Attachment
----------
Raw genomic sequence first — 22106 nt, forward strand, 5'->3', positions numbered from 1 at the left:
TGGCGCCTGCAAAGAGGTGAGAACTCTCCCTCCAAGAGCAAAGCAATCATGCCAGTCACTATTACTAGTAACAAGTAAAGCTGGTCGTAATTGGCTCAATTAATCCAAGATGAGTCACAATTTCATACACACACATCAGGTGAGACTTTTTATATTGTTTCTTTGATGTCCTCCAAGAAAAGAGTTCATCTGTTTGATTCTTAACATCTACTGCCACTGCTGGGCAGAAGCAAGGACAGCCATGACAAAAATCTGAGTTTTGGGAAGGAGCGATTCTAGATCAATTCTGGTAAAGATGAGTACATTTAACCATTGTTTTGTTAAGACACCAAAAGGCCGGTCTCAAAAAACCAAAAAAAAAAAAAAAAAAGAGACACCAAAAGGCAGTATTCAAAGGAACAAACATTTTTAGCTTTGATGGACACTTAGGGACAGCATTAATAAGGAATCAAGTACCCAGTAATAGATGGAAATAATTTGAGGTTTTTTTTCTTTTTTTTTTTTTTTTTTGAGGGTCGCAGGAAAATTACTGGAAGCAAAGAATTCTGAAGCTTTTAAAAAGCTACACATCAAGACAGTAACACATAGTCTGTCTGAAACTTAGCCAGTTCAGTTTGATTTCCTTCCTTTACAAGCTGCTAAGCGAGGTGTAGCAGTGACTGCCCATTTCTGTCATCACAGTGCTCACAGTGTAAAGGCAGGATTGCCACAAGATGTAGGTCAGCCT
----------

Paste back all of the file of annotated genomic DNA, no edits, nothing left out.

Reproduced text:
Raw genomic sequence first — 22106 nt, forward strand, 5'->3', positions numbered from 1 at the left:
TGGCGCCTGCAAAGAGGTGAGAACTCTCCCTCCAAGAGCAAAGCAATCATGCCAGTCACTATTACTAGTAACAAGTAAAGCTGGTCGTAATTGGCTCAATTAATCCAAGATGAGTCACAATTTCATACACACACATCAGGTGAGACTTTTTATATTGTTTCTTTGATGTCCTCCAAGAAAAGAGTTCATCTGTTTGATTCTTAACATCTACTGCCACTGCTGGGCAGAAGCAAGGACAGCCATGACAAAAATCTGAGTTTTGGGAAGGAGCGATTCTAGATCAATTCTGGTAAAGATGAGTACATTTAACCATTGTTTTGTTAAGACACCAAAAGGCCGGTCTCAAAAAACCAAAAAAAAAAAAAAAAAAGAGACACCAAAAGGCAGTATTCAAAGGAACAAACATTTTTAGCTTTGATGGACACTTAGGGACAGCATTAATAAGGAATCAAGTACCCAGTAATAGATGGAAATAATTTGAGGTTTTTTTTCTTTTTTTTTTTTTTTTTTGAGGGTCGCAGGAAAATTACTGGAAGCAAAGAATTCTGAAGCTTTTAAAAAGCTACACATCAAGACAGTAACACATAGTCTGTCTGAAACTTAGCCAGTTCAGTTTGATTTCCTTCCTTTACAAGCTGCTAAGCGAGGTGTAGCAGTGACTGCCCATTTCTGTCATCACAGTGCTCACAGTGTAAAGGCAGGATTGCCACAAGATGTAGGTCAGCCT